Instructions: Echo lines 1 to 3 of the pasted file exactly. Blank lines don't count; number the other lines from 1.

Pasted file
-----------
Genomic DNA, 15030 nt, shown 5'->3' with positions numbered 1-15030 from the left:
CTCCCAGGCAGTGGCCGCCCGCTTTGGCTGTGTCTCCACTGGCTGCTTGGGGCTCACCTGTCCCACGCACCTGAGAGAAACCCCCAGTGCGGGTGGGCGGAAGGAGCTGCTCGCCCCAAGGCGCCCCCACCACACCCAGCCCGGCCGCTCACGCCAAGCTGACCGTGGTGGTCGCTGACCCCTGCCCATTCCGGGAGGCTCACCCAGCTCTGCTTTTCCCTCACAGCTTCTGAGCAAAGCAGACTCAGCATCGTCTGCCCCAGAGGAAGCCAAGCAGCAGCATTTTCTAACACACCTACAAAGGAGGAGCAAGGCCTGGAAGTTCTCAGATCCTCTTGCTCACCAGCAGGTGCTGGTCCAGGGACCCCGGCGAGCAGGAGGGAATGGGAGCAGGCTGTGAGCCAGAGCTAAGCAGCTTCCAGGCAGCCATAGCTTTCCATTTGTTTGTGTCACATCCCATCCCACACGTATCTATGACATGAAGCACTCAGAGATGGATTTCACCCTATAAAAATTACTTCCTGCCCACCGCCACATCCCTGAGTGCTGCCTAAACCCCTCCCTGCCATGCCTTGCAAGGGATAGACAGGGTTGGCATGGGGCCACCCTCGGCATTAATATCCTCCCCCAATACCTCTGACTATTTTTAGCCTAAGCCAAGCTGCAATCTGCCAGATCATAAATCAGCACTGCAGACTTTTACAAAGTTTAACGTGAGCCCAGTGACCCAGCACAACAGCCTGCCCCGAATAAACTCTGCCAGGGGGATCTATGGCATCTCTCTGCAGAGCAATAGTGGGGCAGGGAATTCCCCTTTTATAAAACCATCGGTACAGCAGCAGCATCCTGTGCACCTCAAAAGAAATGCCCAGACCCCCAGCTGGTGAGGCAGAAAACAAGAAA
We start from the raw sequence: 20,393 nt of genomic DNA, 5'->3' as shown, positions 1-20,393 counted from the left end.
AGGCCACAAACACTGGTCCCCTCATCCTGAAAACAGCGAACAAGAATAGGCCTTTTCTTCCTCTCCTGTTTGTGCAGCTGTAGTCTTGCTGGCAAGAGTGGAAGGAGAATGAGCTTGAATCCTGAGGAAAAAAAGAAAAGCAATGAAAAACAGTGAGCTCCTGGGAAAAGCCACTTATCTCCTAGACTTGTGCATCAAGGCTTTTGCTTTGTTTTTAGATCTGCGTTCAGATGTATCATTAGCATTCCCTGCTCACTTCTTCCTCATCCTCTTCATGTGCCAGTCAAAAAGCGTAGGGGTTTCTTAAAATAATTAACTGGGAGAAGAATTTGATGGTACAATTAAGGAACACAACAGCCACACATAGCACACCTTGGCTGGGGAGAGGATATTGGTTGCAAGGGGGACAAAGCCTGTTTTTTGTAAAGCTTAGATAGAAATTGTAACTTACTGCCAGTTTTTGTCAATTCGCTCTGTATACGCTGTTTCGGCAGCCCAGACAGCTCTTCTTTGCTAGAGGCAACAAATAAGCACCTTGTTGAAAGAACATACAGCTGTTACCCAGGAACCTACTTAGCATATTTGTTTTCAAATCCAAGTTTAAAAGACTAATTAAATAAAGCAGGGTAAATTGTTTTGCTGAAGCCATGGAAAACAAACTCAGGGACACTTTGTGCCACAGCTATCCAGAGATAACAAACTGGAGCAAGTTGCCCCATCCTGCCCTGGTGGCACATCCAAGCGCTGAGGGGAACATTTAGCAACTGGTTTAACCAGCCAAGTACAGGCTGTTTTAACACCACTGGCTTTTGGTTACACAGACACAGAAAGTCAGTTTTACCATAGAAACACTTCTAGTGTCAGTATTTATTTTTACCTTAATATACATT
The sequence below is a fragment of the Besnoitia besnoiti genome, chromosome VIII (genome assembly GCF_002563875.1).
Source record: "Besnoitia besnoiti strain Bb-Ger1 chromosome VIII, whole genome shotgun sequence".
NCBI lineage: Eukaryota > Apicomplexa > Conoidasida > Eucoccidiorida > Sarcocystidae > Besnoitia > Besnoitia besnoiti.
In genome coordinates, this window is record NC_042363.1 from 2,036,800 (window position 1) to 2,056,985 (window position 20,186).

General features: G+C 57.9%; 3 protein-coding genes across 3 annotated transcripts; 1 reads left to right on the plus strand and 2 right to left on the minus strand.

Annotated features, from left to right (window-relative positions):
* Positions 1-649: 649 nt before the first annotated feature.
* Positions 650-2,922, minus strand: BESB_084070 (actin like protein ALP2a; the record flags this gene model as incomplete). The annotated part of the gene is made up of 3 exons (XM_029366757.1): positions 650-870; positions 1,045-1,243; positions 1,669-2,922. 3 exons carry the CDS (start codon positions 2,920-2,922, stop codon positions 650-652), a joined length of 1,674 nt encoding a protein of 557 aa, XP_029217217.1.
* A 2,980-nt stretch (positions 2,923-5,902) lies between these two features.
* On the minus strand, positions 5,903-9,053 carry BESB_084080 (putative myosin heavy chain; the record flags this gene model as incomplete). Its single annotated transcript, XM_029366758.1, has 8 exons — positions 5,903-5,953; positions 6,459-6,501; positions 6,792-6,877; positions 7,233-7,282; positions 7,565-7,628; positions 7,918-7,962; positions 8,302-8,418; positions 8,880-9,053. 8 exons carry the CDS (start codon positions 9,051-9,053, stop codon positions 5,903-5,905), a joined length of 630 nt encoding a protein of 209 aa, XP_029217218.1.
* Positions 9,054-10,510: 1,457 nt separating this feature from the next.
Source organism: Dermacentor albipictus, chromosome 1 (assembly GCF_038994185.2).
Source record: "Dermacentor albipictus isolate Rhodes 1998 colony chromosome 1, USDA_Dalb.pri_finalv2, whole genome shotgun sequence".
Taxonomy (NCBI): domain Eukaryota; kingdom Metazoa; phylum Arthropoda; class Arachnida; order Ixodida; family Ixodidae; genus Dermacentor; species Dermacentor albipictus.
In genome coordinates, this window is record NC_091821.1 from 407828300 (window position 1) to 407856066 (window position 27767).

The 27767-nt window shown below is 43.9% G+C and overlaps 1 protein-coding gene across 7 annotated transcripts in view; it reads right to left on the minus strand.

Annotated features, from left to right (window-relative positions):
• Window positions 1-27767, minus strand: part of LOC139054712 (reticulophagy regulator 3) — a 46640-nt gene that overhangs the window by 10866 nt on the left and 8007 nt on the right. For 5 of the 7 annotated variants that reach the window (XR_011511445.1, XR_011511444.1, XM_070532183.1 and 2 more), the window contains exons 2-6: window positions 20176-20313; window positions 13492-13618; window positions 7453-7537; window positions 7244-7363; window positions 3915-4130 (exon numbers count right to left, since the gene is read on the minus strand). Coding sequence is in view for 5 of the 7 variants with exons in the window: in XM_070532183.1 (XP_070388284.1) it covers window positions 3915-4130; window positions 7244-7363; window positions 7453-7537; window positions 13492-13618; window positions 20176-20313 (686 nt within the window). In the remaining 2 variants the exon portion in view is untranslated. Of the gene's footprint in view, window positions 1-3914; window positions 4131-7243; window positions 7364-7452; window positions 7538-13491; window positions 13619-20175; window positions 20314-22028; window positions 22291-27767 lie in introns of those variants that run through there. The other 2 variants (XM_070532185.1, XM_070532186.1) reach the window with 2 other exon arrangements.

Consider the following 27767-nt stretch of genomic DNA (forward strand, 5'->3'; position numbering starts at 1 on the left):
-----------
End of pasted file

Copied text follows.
Genomic DNA, 15030 nt, shown 5'->3' with positions numbered 1-15030 from the left:
CTCCCAGGCAGTGGCCGCCCGCTTTGGCTGTGTCTCCACTGGCTGCTTGGGGCTCACCTGTCCCACGCACCTGAGAGAAACCCCCAGTGCGGGTGGGCGGAAGGAGCTGCTCGCCCCAAGGCGCCCCCACCACACCCAGCCCGGCCGCTCACGCCAAGCTGACCGTGGTGGTCGCTGACCCCTGCCCATTCCGGGAGGCTCACCCAGCTCTGCTTTTCCCTCACAGCTTCTGAGCAAAGCAGACTCAGCATCGTCTGCCCCAGAGGAAGCCAAGCAGCAGCATTTTCTAACACACCTACAAAGGAGGAGCAAGGCCTGGAAGTTCTCAGATCCTCTTGCTCACCAGCAGGTGCTGGTCCAGGGACCCCGGCGAGCAGGAGGGAATGGGAGCAGGCTGTGAGCCAGAGCTAAGCAGCTTCCAGGCAGCCATAGCTTTCCATTTGTTTGTGTCACATCCCATCCCACACGTATCTATGACATGAAGCACTCAGAGATGGATTTCACCCTATAAAAATTACTTCCTGCCCACCGCCACATCCCTGAGTGCTGCCTAAACCCCTCCCTGCCATGCCTTGCAAGGGATAGACAGGGTTGGCATGGGGCCACCCTCGGCATTAATATCCTCCCCCAATACCTCTGACTATTTTTAGCCTAAGCCAAGCTGCAATCTGCCAGATCATAAATCAGCACTGCAGACTTTTACAAAGTTTAACGTGAGCCCAGTGACCCAGCACAACAGCCTGCCCCGAATAAACTCTGCCAGGGGGATCTATGGCATCTCTCTGCAGAGCAATAGTGGGGCAGGGAATTCCCCTTTTATAAAACCATCGGTACAGCAGCAGCATCCTGTGCACCTCAAAAGAAATGCCCAGACCCCCAGCTGGTGAGGCAGAAAACAAGAAA
We start from the raw sequence: 20,393 nt of genomic DNA, 5'->3' as shown, positions 1-20,393 counted from the left end.